The Dark Knight Rises Review
Wrapping up a trilogy is not supposed to be easy. Especially one that has for the most part flipped the superhero genre on its head, making a superhero very real, human and grounding him and his world in reality in part, the way that Christopher Nolan’s new Batman trilogy has. With The Dark Knight Rises, Nolan says goodbye to his take on Gotham’s Dark Knight in grand-scale style.
To look at Rises, we have to look back to know the trilogy. The film opens on the thoughts of the end of The Dark Knight, with a city remembering the death of Harvey Dent. Commissioner Gordon wants to reveal the cover up of Dent’s death, as Gordon has been living a lie with the city, but he can’t bring himself to do it. Eight years have passed sine The Dark Knight became villain to the city and he has gone into retirement. Gotham’s organized crime is non-existent and cops are left filling the hours idly.
But Bane, a terrorist of origins not-unlike Batman, has a plot to rip Gotham to pieces. Tom Hardy’s Bane speaks through a gravely voice box that helps keep him alive. Indeed, without his mask, Bane is not so tough. Bane’s plot, coupled with an introduction to a thief in skintight gear known as Selina Kyle, aka Catwoman, marks an apt time for Christian Bale’s Batman to make a return to protect the city he cherishes. But Batman has been idle too long, almost crippled from his previous Dark Knight duties and never seen outside. His reintroduction doesn’t go over so smoothly.
What plays out over a nearly three hour running time is Nolan playing on his filmmaking from the previous two films. Nolan uses lines and plot points as perfect feeders for those who have followed his Dark Knight to his story’s conclusion. Almost all the players from films past, save for The Joker, due to Ledger’s passing, have some sort of role to play here. All the while, Nolan introduces new members fairly seamlessly into the last film.
Nolan wisely doesn’t attempt to top The Dark Knight, but he successfully melds the themes, characters and stories of the previous two films into The Dark Knight Rises. Bane serves as a fairly apt villain; Catwoman serves as a difficult puzzle to put together and the scale can’t be under mentioned. This is epic filmmaking while Nolan infuses the all-important human element into the film.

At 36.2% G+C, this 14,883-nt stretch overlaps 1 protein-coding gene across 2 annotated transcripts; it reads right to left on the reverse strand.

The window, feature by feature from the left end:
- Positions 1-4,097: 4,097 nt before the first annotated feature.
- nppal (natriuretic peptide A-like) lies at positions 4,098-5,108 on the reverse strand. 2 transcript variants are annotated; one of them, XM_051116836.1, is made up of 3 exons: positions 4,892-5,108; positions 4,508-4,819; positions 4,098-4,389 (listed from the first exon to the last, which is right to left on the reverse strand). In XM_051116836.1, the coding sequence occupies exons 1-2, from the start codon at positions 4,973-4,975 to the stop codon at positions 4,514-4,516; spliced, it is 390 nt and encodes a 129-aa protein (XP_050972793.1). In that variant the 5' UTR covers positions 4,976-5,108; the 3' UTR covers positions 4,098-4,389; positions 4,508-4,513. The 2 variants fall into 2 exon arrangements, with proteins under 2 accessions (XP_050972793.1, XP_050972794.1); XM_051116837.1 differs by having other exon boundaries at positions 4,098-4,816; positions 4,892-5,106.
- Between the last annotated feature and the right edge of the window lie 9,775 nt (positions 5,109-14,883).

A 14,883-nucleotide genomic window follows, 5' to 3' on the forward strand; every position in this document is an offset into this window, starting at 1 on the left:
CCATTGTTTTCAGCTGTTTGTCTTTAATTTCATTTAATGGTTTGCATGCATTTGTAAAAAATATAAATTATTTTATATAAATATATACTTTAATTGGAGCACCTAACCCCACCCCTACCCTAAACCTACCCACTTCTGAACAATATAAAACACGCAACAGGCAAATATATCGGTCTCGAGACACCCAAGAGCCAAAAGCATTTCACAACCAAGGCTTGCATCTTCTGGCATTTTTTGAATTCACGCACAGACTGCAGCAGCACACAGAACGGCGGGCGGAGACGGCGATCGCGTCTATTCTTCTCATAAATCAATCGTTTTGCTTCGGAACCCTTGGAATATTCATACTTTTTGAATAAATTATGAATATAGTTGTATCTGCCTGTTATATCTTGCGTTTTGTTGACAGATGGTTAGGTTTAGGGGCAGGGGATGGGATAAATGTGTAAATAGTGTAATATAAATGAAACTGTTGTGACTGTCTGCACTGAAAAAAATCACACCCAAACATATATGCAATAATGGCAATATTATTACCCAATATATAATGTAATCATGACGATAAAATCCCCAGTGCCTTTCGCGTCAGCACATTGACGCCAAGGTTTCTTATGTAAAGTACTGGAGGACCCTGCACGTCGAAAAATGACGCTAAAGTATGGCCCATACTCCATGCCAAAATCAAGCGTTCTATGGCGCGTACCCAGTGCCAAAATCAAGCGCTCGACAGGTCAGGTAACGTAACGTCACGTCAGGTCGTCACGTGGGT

The movie is not without it’s flaws in my estimation. Much of the film is predictable, in particular for those who have paid close attention to the way Nolan has laid out previous films in the series. Bane is a good villain, but his tussle with Batman maybe lacks a little of the individual scope that it might have. Perhaps he gives into convention a bit in rounding out this tale. The film takes one shot too many at the very end for my personal liking, all the while causing a few opportunities for strong emotional reactions to the end of his Batman story.
Nolan has done the near impossible with his three films – he’s managed to make a hero seem utterly real, with a performance by Bale that deserves recognition as his tortured crusader runs the gamut of emotions throughout the series. The Dark Knight Rises, though marred by tragedy recently, as Nolan’s previous film both benefitted and hurt from in Heath ledger’s untimely death, still wraps up an immersive trilogy of a man who is going to be hard for many filmgoers to let do….The Dark Knight. Cut to black and cue the music!